Patient Experience: 10 Days & No Patholigical Diagnosis

Today is Friday, the 4th of October. Spoke to my mother this morning and she said that my father is feeling a bit better. Apparently on Thursday he didn’t sleep well, he had to take pain medication twice, and pain upon urination.
On Tuesday morning my father went in for a stent placement. Typically the urologist will place a mesh like stent, but in my father’s case they place a metallic spring like coil as a stent due to something on the other side of the ureter causing it to pinch close. I spoke to the urologist and he commented that the procedure went well. He can tell there is something on the other side pressing against the ureter, so hence why he went with a more rigid stent.
My father left shortly their after, went home, and felt pretty well. Well, with the exception of pain upon urination. This is to be expected since they just did this type of procedure.
My mother and father were still awaiting to hear from the primary care physicians office on appointments with nephrologist and oncologist. The oncologist office called and said they would not be able to see my father until the following week. I had to step in.
I told the nurse that unfortunately that is unacceptable. My Dad is 7 days out, and by the time they can schedule an appointment it would be day 14. In totality, it would be day 19. I also commented that that means the oncologist sees my Dad, orders additional tests, may refer to surgical oncologist, and it could potentially by day 25-30 before they have a diagnosis. Which means if they present my Dad to a multidisciplinary conference or tumor board, that it could potentially by day 30-40 before he has a treatment plan.
The nurse was miffed. She asked if I wanted to speak to the oncologist. I took the opportunity.
In speaking to the oncologist he asked why he was seeing my Dad without a diagnosis. I informed him that the primary care physician felt as a medical oncologist he would be better equipped to manage the care of my father, and to drive the care team to a definitive diagnosis.
The oncologist said that is fine, but I will need to see him next week.
Again, I told him that my Dad is NOT waiting until next week, he needs to see him this week.
The oncologist rebutted and said that his schedule was tight due to his partner going on vacation.
My response was I am sorry to hear that your partner is taking a break, however, my Dad needs care, and you will fit him in your schedule.
The oncologist said maybe we should refer him to a surgeon, and I am sure the surgeon can work your father up.
Finally I suggested the following: Doctor, why don’t you get on the phone and discuss my fathers case with the primary care physician, the surgical oncologist, urologist and among the 4 of you, you figure out who is going to manage my Dad’s care, what the workup plan is going to be, and what the initial impression is on a treatment plan. Then we will see the ‘quarterback’ who can order the appropriate tests and we can get a diagnosis.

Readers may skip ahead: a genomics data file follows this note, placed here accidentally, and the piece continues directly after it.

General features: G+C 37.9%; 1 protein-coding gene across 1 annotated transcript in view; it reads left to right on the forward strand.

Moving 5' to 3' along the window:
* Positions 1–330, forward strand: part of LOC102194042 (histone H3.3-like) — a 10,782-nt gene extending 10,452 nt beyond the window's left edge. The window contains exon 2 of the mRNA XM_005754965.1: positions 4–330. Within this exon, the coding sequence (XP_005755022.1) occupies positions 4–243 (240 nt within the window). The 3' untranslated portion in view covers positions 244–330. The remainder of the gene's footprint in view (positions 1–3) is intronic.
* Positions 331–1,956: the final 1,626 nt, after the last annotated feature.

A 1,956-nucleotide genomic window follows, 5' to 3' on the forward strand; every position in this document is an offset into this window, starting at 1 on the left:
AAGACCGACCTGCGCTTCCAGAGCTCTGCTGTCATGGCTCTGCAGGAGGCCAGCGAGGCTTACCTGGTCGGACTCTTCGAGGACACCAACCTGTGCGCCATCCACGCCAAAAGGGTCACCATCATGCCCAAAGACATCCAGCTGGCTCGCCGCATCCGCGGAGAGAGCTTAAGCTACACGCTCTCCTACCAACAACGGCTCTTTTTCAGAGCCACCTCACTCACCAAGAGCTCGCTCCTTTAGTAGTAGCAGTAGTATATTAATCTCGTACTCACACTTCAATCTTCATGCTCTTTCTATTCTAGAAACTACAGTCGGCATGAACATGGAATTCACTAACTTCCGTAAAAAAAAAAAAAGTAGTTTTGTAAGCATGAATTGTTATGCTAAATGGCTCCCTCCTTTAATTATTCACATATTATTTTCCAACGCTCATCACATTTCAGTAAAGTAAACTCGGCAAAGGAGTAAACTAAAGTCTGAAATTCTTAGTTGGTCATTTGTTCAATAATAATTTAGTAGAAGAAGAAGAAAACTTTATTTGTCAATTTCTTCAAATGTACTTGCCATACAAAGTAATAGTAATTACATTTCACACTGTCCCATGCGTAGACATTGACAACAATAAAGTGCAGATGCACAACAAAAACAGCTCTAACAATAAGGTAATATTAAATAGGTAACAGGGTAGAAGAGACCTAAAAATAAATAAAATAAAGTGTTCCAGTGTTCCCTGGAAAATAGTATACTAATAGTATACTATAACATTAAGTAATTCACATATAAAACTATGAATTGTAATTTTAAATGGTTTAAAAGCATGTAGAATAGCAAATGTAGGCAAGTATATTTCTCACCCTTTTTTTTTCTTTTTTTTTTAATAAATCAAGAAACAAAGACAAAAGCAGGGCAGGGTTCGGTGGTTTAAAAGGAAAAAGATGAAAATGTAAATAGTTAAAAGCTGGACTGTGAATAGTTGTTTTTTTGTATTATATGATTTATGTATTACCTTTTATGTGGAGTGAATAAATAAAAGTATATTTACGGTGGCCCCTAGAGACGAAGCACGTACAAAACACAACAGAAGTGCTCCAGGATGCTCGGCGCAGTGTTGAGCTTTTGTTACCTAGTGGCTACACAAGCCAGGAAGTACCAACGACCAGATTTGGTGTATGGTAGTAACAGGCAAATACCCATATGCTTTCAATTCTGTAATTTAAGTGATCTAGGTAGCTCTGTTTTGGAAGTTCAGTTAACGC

Again, another physician not too happy with me and explaining I do not understand the complexity of cancer.
I shouldn’t, but I did…really? For your information, the cancer center you work at currently, I built. I built it, I hired all the people, I achieved all the accreditation and awards. I have worked with more cancer programs, was an initial pilot site to bring clinical trials from the academic setting to the community clinic. I have improved more programs, more bottom lines, and improved the care of patients all over North America. You do not realize that I know your world, I know what can be done, and I will not settle for anything less than the right workup, right treatment, all at the right time.
Needless to say, my father say the surgical oncologist the following day at noon.
Consult went well. The surgeon had spoken to the team of physicians. He said gave us the plan. Get tissue, get labs with tumor markers, get a PET once the diagnosis comes back, and if it all still looks favorable, let’s operate.
My Dad felt good to know that he had a physician on his side. My mother felt better about knowing what the plan would be moving forward. I was satisfied because my parents are being taken care of appropriately.
Just before leaving the surgeon asked, how did you get in to see me so quickly? It usually takes 20 days to get an appointment.
I just smiled and said we must be lucky.
Scorecard as of Friday:
15 days total; 10 days without a diagnosis; 2 imaging studies with only a small amount of value; 3 cost discussions; 5MD’s; 1 stent; 1 appointment sent away due to radiologist being gone; 1 GI surgeon; 1 workup plan; 0 Diagnosis; Tentative treatment plan
My Dad is not feeling to well, but at least his anxiety and pain is controlled. My mother is in good spirits.
I still want to push the system. It’s not about what it is, it is about what it can be and should be for those we serve as clinicians and administrators. Screening to Diagnosis; Diagnosis to Treatment; Treatment to Normal Routine; As quickly and safely as humanly possible.

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